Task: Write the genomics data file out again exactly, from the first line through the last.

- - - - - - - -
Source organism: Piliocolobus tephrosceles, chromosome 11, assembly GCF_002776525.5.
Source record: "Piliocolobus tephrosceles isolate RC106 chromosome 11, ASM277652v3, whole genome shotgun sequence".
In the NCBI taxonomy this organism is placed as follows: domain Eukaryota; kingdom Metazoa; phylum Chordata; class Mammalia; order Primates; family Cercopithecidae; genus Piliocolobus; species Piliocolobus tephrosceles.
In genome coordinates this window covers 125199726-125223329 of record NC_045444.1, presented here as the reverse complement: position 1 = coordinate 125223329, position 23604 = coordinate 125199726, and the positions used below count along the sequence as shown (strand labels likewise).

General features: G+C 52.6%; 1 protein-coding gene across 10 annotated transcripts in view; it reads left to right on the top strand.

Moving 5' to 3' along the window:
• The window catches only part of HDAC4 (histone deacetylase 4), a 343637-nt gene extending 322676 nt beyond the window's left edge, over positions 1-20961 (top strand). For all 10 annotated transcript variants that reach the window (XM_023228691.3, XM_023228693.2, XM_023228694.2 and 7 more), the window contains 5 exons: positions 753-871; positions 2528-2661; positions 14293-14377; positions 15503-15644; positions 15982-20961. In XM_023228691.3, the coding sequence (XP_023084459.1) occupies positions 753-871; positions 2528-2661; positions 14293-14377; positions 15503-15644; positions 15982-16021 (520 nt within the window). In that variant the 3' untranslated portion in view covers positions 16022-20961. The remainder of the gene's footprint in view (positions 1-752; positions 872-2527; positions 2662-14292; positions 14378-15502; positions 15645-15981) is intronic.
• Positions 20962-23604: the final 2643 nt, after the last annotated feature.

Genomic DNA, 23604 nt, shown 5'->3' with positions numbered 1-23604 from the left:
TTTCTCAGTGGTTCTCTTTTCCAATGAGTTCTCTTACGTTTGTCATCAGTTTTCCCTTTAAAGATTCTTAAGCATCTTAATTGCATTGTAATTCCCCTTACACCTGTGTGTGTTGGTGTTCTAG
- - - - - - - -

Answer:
Source organism: Piliocolobus tephrosceles, chromosome 11, assembly GCF_002776525.5.
Source record: "Piliocolobus tephrosceles isolate RC106 chromosome 11, ASM277652v3, whole genome shotgun sequence".
In the NCBI taxonomy this organism is placed as follows: domain Eukaryota; kingdom Metazoa; phylum Chordata; class Mammalia; order Primates; family Cercopithecidae; genus Piliocolobus; species Piliocolobus tephrosceles.
In genome coordinates this window covers 125199726-125223329 of record NC_045444.1, presented here as the reverse complement: position 1 = coordinate 125223329, position 23604 = coordinate 125199726, and the positions used below count along the sequence as shown (strand labels likewise).

General features: G+C 52.6%; 1 protein-coding gene across 10 annotated transcripts in view; it reads left to right on the top strand.

Moving 5' to 3' along the window:
• The window catches only part of HDAC4 (histone deacetylase 4), a 343637-nt gene extending 322676 nt beyond the window's left edge, over positions 1-20961 (top strand). For all 10 annotated transcript variants that reach the window (XM_023228691.3, XM_023228693.2, XM_023228694.2 and 7 more), the window contains 5 exons: positions 753-871; positions 2528-2661; positions 14293-14377; positions 15503-15644; positions 15982-20961. In XM_023228691.3, the coding sequence (XP_023084459.1) occupies positions 753-871; positions 2528-2661; positions 14293-14377; positions 15503-15644; positions 15982-16021 (520 nt within the window). In that variant the 3' untranslated portion in view covers positions 16022-20961. The remainder of the gene's footprint in view (positions 1-752; positions 872-2527; positions 2662-14292; positions 14378-15502; positions 15645-15981) is intronic.
• Positions 20962-23604: the final 2643 nt, after the last annotated feature.

Genomic DNA, 23604 nt, shown 5'->3' with positions numbered 1-23604 from the left:
TTTCTCAGTGGTTCTCTTTTCCAATGAGTTCTCTTACGTTTGTCATCAGTTTTCCCTTTAAAGATTCTTAAGCATCTTAATTGCATTGTAATTCCCCTTACACCTGTGTGTGTTGGTGTTCTAG